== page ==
Sunday, February 20, 2011

Position for the day. 19th feb

White to play.

Players: Sagar Shah v/s IM Saptarshi Roy.
Position from 2011 Parsvnath tournament.
During a game its very important to be aware of your tactical possibilities. Where you have a superior position it is all the more important to be fully concentrated because the chances of a tactical shot are very high.
In the above position which i reached against IM Saptarshi Roy, it should be clear even to a beginner that white is clearly better. But there is an instant tactical win.

1.Qh7!! threatening the very simple Rd7 and surprisingly black is falling short of moves. 1...Rge8 (of course Nb6 is a terrible move because after 2.Rd8 Rd8 3.Rd8 Kd8 4.Bf6 Kc8 5.Qg8 Kc7 6.Qd8# is a pretty mate!)
2.Qg6! keeping an eye on the e8 rook and again threatening Rd7. 2...Nb6 (the most beautiful idea occurs after 2...Rg8 (2..e5 loses to 3.Rd6) 3.Qf7! and the B and the Q combine to take away all the squares from the rook and black loses an exchange.)
3.Rd8 Rd8 4.Rd8 Kd8 and i guess there is no need to see any further. this position is completely winning due to the h pawn but it is nice to see a move ahead and come to the conclusion that white not only has a positional advantage but also material advantage. 5.Bf6 Kc7 6.Qg3 and black has nothing better than to sacrifice a pawn with 6...e5 and after 7.Qe5+- white has a crushing advantage.
Whenever you have a winning position always be on the look out for tactical possibilities because some great player had once said, "Tactics stem from Superior positions!"
It is very embarassing but i have to say that i lost the above position in my game after i continued with 1.h4 but please do not try losing this position at home. It can be highly dangerous!

Friday, February 18, 2011

Position of the Day.18th Feb.

Black to play.
Position taken from: Practical Chess Defense by Jacob Aagaard.
Opponents: Kobese-Areschenko.
Alexander Areschenko is a tremendously talented player from Ukraine. He has won a lot of International tournaments in India, the most recent being Parsvnath 2011.
Here he is a rook down and his king's clothes are shredded to pieces. It remains to see if areschenko is able to find that one beautiful idea which i have to admit is really amazing!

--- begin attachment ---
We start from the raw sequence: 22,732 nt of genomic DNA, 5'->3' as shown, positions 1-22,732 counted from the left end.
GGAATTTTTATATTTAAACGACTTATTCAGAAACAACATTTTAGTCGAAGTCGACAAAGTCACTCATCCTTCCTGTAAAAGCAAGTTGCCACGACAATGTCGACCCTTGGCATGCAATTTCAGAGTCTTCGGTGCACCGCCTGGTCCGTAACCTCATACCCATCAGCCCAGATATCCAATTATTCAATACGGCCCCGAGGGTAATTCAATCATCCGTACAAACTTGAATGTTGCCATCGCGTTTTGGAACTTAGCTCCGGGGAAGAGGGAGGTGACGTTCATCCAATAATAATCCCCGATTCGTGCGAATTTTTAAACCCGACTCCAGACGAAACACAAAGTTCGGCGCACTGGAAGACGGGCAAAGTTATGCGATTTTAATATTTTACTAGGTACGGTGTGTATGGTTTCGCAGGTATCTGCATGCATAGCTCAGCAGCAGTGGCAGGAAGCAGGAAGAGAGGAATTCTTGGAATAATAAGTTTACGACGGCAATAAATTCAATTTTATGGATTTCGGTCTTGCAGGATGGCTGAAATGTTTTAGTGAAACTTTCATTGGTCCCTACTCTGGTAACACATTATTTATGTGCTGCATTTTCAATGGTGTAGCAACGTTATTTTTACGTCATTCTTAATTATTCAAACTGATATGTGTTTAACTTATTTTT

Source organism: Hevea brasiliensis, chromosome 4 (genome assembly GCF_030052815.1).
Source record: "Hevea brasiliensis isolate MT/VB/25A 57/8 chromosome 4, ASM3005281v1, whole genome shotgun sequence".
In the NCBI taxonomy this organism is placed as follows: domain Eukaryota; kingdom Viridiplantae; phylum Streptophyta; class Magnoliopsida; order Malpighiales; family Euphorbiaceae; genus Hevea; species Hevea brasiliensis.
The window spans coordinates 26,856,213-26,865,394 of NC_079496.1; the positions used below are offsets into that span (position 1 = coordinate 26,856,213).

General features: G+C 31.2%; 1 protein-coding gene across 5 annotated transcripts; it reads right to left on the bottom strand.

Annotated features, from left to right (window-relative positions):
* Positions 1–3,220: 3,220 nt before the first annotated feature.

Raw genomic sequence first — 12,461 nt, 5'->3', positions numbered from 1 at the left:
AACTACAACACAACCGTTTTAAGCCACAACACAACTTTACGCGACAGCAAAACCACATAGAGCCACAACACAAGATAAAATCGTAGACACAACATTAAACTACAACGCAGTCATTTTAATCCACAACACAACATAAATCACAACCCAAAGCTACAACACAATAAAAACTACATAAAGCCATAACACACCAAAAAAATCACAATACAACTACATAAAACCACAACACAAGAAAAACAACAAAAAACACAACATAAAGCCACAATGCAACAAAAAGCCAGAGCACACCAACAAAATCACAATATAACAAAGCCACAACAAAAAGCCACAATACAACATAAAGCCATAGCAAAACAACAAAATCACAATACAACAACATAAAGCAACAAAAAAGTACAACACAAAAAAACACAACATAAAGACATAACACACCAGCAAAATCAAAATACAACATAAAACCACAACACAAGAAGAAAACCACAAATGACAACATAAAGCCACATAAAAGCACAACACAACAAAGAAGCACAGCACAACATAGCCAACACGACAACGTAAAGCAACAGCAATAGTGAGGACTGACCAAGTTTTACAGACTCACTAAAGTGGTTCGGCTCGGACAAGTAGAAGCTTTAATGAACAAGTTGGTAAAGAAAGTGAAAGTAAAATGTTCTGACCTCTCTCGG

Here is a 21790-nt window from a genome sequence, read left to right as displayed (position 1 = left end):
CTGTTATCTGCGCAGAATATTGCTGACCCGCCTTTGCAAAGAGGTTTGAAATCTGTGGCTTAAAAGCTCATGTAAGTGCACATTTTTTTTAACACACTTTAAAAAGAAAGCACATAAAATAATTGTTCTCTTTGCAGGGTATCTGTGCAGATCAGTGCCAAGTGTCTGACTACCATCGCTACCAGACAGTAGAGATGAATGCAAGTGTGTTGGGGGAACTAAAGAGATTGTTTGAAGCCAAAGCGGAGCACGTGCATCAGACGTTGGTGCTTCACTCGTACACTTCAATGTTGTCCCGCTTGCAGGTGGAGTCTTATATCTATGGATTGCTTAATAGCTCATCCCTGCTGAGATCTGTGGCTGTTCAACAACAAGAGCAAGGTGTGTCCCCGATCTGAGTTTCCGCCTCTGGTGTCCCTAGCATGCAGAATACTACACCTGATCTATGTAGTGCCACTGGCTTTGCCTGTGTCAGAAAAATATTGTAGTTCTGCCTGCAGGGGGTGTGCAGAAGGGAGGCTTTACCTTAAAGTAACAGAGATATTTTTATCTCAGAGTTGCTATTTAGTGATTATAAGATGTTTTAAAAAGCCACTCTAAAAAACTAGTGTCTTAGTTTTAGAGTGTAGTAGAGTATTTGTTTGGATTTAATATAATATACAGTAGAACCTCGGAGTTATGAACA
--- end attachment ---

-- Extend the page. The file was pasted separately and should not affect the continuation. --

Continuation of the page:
1...Qd5+ 2 b3 (white has to make this move if he wants to make progress) 2...Qc5!!! This move is simply mind blowing. Black is a rook down, his king is in the open and here he is just making a move which improves the position of his queen and throws the ball in white's court!
This move looks very hard to understand but when you look logically, you see that
1. the white queen is tied to its rook.So the queen cant do much.
2.The white rook on its own cant do much damage.
3. The queen on c5 covers all of rook checking squares.
4. from c5 now black queen is threatening to take c2 and give perpetual.
Its white's move now but he cant do anything.
3.Ka1 (3.Kb2 Qd4! {and not3...Qc3 as then after 4.Kb1 Qe1 5.Ka2 black is lost.} 3....Qg1 4.Kb2 Qd4 5.Ka2 Qc5
And its draw!
And miraculously its a draw! What a wonderful defensive idea by Areschenko!
Moral: No matter how bad your position is and how strong your opponent is, never lose hope!

Tuesday, February 15, 2011

Rook ending 1 (Lucena)


1.Rd1+ cutting off the king by one more file. Ke7 2.Rd4! the famous lucena manoeuvre or the bridge building move.The idea of it will soon be clear. [2.Kc7 Rc2+ 3.Kb6 Rb2+ 4.Ka7 Ra2+ 5.Kb8 and white will have to start all over again.] 2...Ra1 3.Kc7 Rc1+ 4.Kb6 Rb1+ 5.Kc6 Ke6 [5...Rc1+ 6.Kb5 Rb1+ 7.Rb4 is the main idea of the bridge building manoeuvre.]

6.Rd6+! (Rc4 and Re4 both win) Ke7 [6...Ke5 7.Rd5+ Ke6 8.Rb5+-] 7.Rd5+-
Stage-1: Get your passer to the 7th rank and your king to the 8th rank, thus sheltered from annoying checks by the passer itself.
Stage-2: Either earlier or now, make sure that the enemy king is cut off from your passer by 2 files, by driving it away with your rook.
Stage-3: Play your rook to the 4th rank, the key move pointed out by Lucena.
Stage-4: Bring out your king avoiding checks with zigzag movements,taking care to support your passer, till the enemy stops checking.
Stage-5: Get your rook to the 5th rank, taking care if necessary to interpolate the intermezzo check.
This was quite basic but a firm understanding of this position is very important for a player to master the rook endings because finally more than half of the rook endings boil down to this position. So have a firm Grasp of how to win the lucena position.

All the best Ketan!